Peter Thorsheim is an assistant professor of history at the University of North Carolina at Charlotte.

Inventing Pollution

Coal, Smoke, and Culture in Britain since 1800

By Peter Thorsheim

Britain's supremacy in the nineteenth century depended in large part on its vast deposits of coal. This coal not only powered steam engines in factories, ships, and railway locomotives but also warmed homes and cooked food. As coal consumption skyrocketed, the air in Britain's cities and towns became filled with ever-greater and denser clouds of smoke.


Ken Saro-Wiwa
A penetrating, accessible portrait of the activist whose execution galvanized the world.


Nation on Board
Becoming Nigerian at Sea
Schler’s study of Nigerian seamen during Nigeria’s transition to independence provides a fresh perspective on the meaning of decolonization for ordinary Africans.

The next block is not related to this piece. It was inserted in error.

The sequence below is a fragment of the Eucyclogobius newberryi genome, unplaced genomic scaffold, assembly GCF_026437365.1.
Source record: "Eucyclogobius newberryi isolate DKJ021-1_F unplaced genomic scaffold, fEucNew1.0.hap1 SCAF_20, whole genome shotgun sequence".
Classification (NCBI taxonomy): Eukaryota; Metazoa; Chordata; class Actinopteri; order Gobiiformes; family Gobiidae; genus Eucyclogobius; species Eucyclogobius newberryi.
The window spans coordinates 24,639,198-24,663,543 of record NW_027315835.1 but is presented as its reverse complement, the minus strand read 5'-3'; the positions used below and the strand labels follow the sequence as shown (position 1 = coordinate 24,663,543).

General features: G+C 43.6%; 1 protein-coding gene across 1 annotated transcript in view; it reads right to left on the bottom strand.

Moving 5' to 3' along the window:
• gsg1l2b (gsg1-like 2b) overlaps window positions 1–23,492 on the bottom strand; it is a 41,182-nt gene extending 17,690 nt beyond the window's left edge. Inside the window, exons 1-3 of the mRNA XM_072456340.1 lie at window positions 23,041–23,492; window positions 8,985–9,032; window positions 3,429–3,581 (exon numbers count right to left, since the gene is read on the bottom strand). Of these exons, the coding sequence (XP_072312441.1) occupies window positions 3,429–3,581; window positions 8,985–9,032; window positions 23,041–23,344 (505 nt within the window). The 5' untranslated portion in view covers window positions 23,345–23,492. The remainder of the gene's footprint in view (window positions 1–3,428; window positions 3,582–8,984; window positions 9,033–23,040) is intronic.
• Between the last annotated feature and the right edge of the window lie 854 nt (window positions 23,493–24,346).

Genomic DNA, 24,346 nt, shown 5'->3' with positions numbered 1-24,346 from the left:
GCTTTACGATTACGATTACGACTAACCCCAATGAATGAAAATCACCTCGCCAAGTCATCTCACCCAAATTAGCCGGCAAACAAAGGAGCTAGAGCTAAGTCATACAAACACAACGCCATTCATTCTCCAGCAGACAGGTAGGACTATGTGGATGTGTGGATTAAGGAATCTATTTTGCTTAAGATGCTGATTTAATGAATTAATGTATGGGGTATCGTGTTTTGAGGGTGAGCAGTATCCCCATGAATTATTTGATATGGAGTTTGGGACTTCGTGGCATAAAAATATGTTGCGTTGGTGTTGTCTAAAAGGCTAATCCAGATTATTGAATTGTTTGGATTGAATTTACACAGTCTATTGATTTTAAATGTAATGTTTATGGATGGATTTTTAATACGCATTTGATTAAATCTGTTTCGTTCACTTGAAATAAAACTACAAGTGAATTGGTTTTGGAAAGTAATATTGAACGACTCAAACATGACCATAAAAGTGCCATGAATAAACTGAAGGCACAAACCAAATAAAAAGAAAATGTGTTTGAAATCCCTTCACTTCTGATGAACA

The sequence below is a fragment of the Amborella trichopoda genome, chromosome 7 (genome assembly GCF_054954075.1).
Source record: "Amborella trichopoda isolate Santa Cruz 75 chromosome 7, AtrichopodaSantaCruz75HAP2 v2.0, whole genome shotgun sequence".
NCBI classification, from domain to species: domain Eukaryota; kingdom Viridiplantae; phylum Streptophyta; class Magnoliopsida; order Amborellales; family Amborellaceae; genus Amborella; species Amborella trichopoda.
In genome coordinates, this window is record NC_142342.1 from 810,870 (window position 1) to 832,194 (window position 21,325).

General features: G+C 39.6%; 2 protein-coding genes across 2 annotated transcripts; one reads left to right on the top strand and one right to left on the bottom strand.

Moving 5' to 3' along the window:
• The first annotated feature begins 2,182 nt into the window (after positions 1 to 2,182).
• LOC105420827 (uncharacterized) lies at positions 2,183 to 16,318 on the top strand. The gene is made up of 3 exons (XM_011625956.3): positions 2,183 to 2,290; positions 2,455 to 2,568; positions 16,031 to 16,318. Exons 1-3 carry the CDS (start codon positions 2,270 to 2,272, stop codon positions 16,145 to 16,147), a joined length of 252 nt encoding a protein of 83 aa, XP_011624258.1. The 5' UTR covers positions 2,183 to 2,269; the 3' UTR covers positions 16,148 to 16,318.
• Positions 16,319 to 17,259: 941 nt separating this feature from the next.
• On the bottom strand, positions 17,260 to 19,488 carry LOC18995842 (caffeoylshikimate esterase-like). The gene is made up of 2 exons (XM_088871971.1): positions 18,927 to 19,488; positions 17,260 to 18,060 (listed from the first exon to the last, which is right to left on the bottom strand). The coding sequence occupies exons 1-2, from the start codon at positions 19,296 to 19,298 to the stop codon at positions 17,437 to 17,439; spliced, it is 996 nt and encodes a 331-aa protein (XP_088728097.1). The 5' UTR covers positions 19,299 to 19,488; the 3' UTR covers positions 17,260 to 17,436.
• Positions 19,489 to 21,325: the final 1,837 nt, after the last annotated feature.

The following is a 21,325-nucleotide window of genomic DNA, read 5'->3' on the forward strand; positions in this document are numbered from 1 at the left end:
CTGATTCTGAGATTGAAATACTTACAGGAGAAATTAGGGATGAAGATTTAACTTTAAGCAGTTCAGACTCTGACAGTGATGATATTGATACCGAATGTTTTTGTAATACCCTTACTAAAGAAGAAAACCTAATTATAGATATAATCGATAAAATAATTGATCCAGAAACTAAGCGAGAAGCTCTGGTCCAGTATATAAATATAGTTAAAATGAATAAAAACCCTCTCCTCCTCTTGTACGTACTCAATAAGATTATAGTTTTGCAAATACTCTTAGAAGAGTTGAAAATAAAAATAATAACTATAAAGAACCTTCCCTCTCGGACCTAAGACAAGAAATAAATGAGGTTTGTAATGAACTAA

Culture and Money in the Nineteenth Century
Abstracting Economics
Since the 1980s, scholars have made the case for examining nineteenth-century culture — particularly literary output — through the lens of economics.


Veteran Narratives and the Collective Memory of the Vietnam War
In the decades since the Vietnam War, veteran memoirs have influenced Americans’ understanding of the conflict. Yet few historians or literary scholars have scrutinized how the genre has shaped the nation’s collective memory of the war and its aftermath.


Tales of the Metric System
A Novel
Imraan Coovadia takes his homeland’s transition from imperial to metric measurements as his catalyst, holding South Africa up to the light and examining it from multiple perspectives, his sere, direct sentences lighting a fire as he parses South Africa across the decades, from 1970 into the present.